I saved what I deemed the hardest of the MOGA Puzzle Competition puzzles for today (*see below for a description of the event if you missed the other posts this week). One of them is a format I was familiar with, but doing it longhand provided something of a challenge. The other one (#3) was new to me, and I admit struggling mightily with it (note that the requirement that columns are unique and rows are unique does not mean that you can't have the same pattern in both a row and a column). Enjoy the challenge of:
MOGA 2016 - Biathlon (p03)
MOGA 2016 - Speed Skating (p10)
Tomorrow, we'll be in New York City
*Over the course of 2.5 hours, teams of two people would work on them
using only their writing implements and scratch paper ... no phones,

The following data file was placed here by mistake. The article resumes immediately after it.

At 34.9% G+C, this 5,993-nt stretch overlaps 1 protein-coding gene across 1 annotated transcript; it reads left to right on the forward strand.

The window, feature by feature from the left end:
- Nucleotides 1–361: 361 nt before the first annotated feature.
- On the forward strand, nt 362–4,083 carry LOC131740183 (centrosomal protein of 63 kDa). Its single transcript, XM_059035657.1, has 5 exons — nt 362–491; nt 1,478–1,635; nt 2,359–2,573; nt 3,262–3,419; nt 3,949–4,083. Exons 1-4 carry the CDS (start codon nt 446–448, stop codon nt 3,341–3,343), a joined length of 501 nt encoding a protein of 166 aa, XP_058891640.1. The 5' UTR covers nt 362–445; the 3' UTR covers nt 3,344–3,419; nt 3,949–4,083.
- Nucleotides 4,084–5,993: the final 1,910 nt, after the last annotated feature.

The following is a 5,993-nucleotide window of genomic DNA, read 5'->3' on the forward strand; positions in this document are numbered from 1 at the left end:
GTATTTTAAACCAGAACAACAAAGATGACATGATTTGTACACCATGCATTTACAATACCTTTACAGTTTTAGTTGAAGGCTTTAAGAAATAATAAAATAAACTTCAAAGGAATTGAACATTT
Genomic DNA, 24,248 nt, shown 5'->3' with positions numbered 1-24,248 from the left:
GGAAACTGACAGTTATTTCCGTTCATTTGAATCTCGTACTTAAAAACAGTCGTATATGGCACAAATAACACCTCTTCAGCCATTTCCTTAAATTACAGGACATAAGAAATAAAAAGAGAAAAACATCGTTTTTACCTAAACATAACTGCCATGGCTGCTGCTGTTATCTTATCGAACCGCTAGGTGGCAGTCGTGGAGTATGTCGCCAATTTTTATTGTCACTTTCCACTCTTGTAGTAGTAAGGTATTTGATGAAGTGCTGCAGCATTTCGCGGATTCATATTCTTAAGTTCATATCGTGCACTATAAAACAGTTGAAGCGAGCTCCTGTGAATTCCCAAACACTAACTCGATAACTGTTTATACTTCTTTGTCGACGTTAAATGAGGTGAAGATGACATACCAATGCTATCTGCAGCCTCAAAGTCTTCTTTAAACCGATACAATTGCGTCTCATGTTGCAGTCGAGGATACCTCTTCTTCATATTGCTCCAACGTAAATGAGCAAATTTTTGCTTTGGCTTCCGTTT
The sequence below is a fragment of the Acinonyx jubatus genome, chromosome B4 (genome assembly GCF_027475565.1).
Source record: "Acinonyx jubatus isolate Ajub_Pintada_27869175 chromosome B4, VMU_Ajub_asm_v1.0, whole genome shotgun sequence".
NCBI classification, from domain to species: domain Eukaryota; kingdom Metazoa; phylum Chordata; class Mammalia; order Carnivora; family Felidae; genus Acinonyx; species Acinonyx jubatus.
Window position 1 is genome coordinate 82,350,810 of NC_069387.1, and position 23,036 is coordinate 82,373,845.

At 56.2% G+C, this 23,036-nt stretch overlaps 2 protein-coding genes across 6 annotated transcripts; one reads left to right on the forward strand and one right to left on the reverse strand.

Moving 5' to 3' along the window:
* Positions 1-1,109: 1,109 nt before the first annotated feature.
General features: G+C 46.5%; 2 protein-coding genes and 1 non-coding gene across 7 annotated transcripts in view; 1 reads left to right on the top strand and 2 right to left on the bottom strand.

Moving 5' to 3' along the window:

computers, tablets, calculators, or tools of any kind. The puzzles
would be stapled together and could not be separated (although some
creativity and careful manipulation of the pages would allow two puzzles
to be worked on at the same time). The puzzles had a wide range of
types and difficulties, but in order to challenge the strongest solvers,
the overall difficulty level was purposely set such that none of the
teams were really expected to finish all of them in the time allotted.
Twenty-two teams ended up competing, and I think they had a lot of fun.